Fluidion's ALERT analyzers, designed for simple installation, were adaptable to any location and did not require special infrastructure. The analyzers could be deployed as floating units or attached to specially designed rails, offering flexibility to suit the operational constraints of the City of Paris.


Beyond providing technical solutions, Fluidion embarked on a comprehensive Data as a Service (DaaS) contract with the City, ensuring complete management of operations, from system installation to data delivery. This partnership is set to continue through the 2024 Olympic Games, and Fluidion's water quality  measurements will contribute to the successful conduct of events planned along the Seine. Furthermore, Fluidion is actively participating in the initiative to open various bathing sites in the Seine and Marne rivers by 2025.


Additionally, Fluidion is partnering with inhabited barge and boat owners on the Seine and Marne, monitoring the effectiveness of their on-board effluent treatment systems to ensure they meet current regulations. Fluidion also played a key role in the initial pilot test of wastewater chemical disinfection with SIAAP (the sanitation authority of the Parisian agglomeration), assessing in-situ the effectiveness of Performic Acid treatment.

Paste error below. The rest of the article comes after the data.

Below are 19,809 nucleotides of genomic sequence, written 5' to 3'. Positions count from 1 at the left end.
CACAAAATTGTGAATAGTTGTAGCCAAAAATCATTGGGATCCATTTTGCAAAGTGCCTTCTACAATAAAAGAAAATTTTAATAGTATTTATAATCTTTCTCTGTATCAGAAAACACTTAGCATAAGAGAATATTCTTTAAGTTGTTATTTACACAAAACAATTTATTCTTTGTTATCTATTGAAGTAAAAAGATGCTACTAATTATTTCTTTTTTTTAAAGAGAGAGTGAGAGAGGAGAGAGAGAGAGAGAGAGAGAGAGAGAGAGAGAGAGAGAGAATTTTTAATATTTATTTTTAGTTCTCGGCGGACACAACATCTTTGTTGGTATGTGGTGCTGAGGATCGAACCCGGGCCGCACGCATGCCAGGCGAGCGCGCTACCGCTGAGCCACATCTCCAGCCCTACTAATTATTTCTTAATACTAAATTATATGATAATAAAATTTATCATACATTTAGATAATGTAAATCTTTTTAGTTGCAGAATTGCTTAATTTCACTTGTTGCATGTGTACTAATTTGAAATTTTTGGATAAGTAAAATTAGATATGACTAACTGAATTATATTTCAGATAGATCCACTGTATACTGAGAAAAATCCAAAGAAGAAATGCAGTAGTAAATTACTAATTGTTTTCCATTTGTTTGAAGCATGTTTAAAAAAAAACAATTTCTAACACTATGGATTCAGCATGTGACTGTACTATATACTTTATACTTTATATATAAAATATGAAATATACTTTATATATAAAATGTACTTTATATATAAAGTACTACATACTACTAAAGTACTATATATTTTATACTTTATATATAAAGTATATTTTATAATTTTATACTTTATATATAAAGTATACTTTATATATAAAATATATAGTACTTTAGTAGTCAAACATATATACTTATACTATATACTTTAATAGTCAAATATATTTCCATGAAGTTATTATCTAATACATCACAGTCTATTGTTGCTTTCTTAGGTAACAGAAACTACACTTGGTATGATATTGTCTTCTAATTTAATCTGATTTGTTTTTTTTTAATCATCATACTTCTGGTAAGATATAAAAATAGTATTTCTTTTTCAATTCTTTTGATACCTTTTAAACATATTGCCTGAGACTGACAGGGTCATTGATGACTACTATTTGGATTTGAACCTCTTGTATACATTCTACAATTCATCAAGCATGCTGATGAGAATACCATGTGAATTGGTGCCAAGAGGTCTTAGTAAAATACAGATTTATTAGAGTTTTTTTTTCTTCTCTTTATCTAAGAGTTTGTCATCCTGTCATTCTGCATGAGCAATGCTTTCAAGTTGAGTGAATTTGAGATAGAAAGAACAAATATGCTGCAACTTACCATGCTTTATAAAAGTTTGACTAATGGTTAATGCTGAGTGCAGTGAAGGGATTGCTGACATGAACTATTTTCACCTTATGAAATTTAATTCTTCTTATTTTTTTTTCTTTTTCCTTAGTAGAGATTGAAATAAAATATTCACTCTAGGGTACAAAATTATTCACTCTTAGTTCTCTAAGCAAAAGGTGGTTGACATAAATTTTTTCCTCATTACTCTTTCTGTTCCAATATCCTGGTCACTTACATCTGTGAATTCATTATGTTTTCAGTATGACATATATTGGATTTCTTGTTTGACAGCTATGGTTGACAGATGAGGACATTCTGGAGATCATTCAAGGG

• Successfully established one of the most comprehensive high-frequency datasets ever compiled on the Seine's water quality, forming a consistent baseline regarding the river's E.coli and Enterococci bacteria levels.